The Caravan, Year 1: Grateful Reflections & A Photo Retrospective- Part 1 of 3 (Vegas to Oklahoma)
"Awe" and "gratitude" are the words that come to mind, as I sit here reflecting back on this Summer's miraculous adventure of courage, curiosity and compassion we called "The Caravan."
"Awe" at what we all accomplished together, the scale of it, the beauty and joy of it, the impact of it.
"Gratitude" for every person who said "yes, let's do this" to what once seemed like an outlandish idea, and not only brought it to life, but created it better than I/we could have imagined (thank you.)
"Gratitude" for all of our donors, the family, friends, colleagues and acquaintances who, when asked if they'd offer their hard-earned money toward a leap-of-faith-dream, said, "Yes, I'll back that" (thank you.)
And "gratitude" for you, for taking time to read this (thank you.)
To be real, it took me a while to be able to write about The Caravan. It's been nearly a month, and every time I come up to the task, it just feels so massive. So many memories, so many photos and stories. I've struggled to find an adequate way to share about it, and maybe in some ways I've struggled to accept that it's over...for now.
So, here's my best attempt to share a little bit of this enormous experience. Below, I've created some scrapbook pages for each geographic stop along the way, with a description of where we were, how we served, what we learned and some other fun anecdotes.
I've split this journey into 3 parts, mostly because it's just too big to expect anyone to take in in one sitting. I'll be releasing another section each week.
No pictures or words could capture this experience, but I hope that you get a taste of it through this retrospective. Thanks for going on the ride.
Las Vegas Launch:We began our adventure in hot and sunny Las Vegas, NV, where the team excitedly assembled for the first time on May 25th...
I'd left Los Angeles earlier that morning in our first "mini-Caravan," followed by my friend Radiance and her 14-year-old daughter Sylvin, who had journeyed all the way from Fort Wayne, Indiana to meetup in LA the night before. Radiance is on a mission to facilitate conversations about mental health, and Sylvin is a radical being blossoming into her own great power and purpose.
We weaved through LA mid-day traffic that Wednesday, making our way across the desert, with Radiance and Sylvin in their red pickup truck, packed with art (more on that later), while I cruised in Carrie Reinagel's Chevy Volt hybrid. (Gratitude moment- Carrie generously donated her vehicle, to use without her, for 8 weeks, which served us all immensely by cutting down our gas costs and giving us a way to get around locally. Thank you Carrie!)
We arrived late in the afternoon into Vegas to greet our big-hearted, hilarious, and wildly creative chef, Dennis Starks (pictured above.) Dennis was the head of our food service project, and he had flown in from Houston, TX earlier that week to shack up with our friends Nia and TJ (thanks T.J. and Nia!) and prepare all the food supplies for our trip.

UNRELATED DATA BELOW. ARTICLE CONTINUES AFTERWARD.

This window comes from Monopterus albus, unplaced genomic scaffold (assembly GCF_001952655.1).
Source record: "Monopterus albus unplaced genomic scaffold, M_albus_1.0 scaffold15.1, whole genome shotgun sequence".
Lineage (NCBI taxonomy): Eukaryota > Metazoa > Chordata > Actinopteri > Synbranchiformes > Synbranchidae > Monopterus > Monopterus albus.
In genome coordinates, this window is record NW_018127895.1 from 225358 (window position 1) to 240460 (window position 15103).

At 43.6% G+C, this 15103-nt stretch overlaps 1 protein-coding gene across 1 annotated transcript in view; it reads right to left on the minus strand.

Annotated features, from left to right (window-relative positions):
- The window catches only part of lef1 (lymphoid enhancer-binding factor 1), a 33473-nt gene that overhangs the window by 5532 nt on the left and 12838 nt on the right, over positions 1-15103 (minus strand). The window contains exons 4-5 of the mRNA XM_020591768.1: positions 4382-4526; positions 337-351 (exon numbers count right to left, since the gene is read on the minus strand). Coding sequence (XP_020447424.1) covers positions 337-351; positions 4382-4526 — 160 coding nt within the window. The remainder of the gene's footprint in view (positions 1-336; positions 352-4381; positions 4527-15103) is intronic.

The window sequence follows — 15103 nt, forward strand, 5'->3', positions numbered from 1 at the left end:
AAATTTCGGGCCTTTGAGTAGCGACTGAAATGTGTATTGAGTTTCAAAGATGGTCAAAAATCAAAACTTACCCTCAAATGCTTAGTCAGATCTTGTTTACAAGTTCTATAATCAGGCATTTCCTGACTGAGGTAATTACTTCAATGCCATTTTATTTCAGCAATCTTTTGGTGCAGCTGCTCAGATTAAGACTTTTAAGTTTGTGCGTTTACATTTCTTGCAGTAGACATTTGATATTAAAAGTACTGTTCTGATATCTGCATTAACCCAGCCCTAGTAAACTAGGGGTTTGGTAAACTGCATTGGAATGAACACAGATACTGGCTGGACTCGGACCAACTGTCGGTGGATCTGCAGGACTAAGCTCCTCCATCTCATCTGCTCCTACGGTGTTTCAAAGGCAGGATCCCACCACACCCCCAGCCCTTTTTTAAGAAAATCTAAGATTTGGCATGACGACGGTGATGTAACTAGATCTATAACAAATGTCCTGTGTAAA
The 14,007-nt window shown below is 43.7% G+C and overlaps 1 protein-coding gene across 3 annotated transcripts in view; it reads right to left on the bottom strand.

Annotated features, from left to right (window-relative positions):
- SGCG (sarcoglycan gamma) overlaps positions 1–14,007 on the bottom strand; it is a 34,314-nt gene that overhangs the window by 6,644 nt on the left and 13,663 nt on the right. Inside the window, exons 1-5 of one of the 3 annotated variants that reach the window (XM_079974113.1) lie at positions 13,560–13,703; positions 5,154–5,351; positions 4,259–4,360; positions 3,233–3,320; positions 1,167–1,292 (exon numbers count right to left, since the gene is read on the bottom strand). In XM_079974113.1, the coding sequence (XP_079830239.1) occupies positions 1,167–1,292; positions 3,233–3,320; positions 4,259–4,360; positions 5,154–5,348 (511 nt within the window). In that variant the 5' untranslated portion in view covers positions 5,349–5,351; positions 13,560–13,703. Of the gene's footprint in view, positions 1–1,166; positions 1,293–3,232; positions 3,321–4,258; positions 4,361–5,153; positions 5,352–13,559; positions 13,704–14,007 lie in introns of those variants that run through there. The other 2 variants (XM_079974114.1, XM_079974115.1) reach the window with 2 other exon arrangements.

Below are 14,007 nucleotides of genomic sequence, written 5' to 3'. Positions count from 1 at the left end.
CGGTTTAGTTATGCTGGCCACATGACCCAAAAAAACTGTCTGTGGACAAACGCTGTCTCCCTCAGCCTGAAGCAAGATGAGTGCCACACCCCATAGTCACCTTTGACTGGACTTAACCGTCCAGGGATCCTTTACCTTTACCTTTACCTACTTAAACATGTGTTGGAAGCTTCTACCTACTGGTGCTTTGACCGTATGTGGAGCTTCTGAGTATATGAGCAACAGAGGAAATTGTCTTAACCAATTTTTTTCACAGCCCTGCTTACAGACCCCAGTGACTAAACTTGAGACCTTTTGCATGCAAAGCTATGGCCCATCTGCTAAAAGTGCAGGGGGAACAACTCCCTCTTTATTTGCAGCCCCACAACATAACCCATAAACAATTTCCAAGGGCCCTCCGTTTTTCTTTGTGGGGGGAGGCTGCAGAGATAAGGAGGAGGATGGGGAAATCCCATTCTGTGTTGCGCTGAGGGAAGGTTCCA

Our small and mighty team sprung immediately into action, assembling racks and organizing supplies, and when all was gathered and organized, we'd packed five massive Home Depot tubs of spices, cookingware, servingware and accoutrements, ready to feed new friends around the country (thank you to our generous donors who allowed us to buy our supplies! Below is a pic of our kitchen gear packup job in motion.)
Soon, through the door, arriving from a long drive from Chicago, came our brother and teammate David "Kasper" Krich, pulling up in his brand-new, 32-ft R.V., M.J. (pictured above) named after his father. Kasper generously offered to transport our kitchen gear and our bodies for the journey, and we all were super excited to get to explore M.J. for the first time. (Gratitude moment- this project wouldn't have been possible without Kasper's beautiful R.V., which became all of our second home. It was invaluable to our journey --thank you Kasper!)
After we loaded up, we met the rest of our friends at our hosts Greg Sample and Jim Harenberg's home for our launch event, intended to bring everyone together to celebrate the launch of our endeavor. The setting was gorgeous (thank you Greg and Jim!) and the energy was bright and hopeful, with many people meeting for the first time, or reuniting for the first time in years.
In a toast, I shared how much of a leap of a faith this whole project felt like to me, and how grateful I was to be lifted in that leap by our community of friends.
After much laughter and many stories, we turned in for the night and prepared to head out on our grand adventure the next morning...